Nothing in life became him like the leaving of it, says Shakespeare in Macbeth. What he would make of the Thane of Cawdor leaving on the back of a flat-bed truck in a wardrobe-style coffin is anybody's guess. Yet the UK's obesity epidemic may soon see a generation of people departing this life in a less than traditional fashion. Super-size ovens at crematoriums, designer coffins, and lifting gear to lower caskets into graves are also part of the modern way of death in Britain.
The proliferation of ways to make the final journey is posing challenges to those responsible for organising funerals, a Local Government Association conference was warned last week. Sue Saville of the National Association of Funeral Directors said: "You cannot put very, very heavy people into a coffin. You end up burying somebody in a wardrobe. That is essentially what it looks like. It cannot fit into a hearse, or possibly even a van. Once you talk to people about flatbeds or JCBs, they hold their hands up in horror, but you cannot do these things any other way."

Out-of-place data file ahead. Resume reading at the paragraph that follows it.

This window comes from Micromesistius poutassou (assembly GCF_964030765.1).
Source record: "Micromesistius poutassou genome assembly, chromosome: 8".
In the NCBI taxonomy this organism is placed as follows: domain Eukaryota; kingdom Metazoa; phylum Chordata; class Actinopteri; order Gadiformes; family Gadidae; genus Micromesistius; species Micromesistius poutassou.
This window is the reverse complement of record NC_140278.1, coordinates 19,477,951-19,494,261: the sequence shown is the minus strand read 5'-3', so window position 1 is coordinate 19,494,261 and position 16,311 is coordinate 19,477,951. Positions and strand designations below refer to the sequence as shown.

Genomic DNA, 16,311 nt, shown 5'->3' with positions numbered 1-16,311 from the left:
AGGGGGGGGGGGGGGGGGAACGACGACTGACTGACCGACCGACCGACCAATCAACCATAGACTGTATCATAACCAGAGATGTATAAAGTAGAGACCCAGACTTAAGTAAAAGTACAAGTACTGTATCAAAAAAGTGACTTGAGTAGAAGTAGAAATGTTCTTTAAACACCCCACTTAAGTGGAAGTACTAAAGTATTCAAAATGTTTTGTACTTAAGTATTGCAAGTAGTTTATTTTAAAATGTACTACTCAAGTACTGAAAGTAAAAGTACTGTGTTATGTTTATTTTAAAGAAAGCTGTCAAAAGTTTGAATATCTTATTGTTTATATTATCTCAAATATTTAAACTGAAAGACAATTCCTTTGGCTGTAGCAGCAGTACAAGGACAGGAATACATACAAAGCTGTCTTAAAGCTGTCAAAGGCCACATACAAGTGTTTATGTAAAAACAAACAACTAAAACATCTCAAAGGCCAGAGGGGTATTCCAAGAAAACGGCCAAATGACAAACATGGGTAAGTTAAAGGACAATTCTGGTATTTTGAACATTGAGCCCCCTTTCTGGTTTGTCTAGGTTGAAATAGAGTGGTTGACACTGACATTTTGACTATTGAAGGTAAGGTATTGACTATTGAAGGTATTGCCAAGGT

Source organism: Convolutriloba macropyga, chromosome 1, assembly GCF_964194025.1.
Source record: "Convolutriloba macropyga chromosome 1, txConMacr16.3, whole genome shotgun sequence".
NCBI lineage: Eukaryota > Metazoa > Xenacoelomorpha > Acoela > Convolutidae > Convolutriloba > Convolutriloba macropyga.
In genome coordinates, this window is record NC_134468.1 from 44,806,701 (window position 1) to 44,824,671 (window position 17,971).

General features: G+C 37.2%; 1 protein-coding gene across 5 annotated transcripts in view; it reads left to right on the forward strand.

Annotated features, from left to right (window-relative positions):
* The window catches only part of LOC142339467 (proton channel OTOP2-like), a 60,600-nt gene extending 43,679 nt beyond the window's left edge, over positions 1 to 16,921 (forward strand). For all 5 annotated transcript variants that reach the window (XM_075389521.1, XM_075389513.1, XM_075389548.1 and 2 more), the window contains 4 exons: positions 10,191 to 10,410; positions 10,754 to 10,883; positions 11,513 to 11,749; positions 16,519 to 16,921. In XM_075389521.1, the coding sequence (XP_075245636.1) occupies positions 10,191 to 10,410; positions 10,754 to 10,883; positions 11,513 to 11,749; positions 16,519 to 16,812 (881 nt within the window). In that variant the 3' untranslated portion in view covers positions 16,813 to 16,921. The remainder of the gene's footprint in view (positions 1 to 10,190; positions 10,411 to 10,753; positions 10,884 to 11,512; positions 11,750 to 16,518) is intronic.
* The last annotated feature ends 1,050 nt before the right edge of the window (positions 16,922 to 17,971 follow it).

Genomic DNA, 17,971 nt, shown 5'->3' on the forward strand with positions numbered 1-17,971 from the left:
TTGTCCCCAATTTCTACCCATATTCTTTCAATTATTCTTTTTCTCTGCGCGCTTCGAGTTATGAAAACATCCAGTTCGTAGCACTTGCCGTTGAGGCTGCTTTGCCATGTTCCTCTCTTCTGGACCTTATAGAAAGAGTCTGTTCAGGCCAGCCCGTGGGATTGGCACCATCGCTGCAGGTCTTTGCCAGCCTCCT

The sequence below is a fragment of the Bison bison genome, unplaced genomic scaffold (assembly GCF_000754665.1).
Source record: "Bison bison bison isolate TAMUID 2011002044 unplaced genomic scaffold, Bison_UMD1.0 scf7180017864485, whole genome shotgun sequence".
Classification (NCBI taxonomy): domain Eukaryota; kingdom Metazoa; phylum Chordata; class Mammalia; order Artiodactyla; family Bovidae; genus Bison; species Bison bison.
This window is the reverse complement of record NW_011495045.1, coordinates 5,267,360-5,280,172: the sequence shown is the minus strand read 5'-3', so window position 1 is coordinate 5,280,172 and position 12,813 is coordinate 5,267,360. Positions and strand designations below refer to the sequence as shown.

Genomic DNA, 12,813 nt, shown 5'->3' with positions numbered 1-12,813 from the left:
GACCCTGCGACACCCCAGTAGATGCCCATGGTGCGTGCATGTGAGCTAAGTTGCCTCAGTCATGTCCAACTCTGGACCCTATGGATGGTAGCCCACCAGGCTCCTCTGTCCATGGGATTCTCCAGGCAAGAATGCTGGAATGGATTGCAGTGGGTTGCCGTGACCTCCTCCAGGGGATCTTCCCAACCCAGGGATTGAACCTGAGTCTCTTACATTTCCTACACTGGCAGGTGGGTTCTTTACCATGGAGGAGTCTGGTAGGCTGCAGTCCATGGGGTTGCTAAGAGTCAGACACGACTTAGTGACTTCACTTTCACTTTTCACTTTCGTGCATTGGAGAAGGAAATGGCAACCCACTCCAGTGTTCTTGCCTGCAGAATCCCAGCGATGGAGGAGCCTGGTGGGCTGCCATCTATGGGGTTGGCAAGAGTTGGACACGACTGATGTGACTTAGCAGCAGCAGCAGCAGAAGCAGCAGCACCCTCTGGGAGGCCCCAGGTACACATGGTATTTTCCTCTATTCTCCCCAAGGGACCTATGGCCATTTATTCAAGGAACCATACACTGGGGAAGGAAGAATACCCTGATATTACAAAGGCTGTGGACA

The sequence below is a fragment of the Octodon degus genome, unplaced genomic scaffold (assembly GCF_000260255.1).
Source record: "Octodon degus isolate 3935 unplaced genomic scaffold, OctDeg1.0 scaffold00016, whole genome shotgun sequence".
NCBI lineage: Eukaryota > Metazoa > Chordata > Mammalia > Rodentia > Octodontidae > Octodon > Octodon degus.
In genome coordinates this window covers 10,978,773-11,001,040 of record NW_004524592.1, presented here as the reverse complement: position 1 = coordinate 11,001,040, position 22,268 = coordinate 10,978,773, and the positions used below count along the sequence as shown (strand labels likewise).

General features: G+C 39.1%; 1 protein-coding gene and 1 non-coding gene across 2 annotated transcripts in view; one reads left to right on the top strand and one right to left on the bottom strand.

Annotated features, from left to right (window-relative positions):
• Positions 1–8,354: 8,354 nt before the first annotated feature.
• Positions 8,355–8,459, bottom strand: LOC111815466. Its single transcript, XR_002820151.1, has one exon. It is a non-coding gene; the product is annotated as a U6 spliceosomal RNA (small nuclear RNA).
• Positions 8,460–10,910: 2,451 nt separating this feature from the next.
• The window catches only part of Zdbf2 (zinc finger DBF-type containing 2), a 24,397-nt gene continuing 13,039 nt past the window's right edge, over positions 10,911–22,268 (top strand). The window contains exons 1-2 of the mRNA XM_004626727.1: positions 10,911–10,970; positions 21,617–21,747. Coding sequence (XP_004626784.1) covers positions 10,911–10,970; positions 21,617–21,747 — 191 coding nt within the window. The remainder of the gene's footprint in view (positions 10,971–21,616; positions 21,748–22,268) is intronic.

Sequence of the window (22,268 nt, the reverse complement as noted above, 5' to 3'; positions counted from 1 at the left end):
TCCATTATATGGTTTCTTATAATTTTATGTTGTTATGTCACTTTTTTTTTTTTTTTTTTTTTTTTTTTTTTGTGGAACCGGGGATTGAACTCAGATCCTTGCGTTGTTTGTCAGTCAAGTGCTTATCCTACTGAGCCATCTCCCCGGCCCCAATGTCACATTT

Natasha Bradshaw, deputy president of the Institute of Cemetery and Crematorium Management, said: "In some instances, a cremation cannot take place and they'd have to have a burial because there wouldn't be a cremator in the country that's wide enough. I was recently told of a case in the City of London where they had to have a chap craned into a grave."
At Mortlake crematorium in west London, three new ovens are being installed that will take caskets up to 42 inches wide – up from the 28in maximum of a standard machine.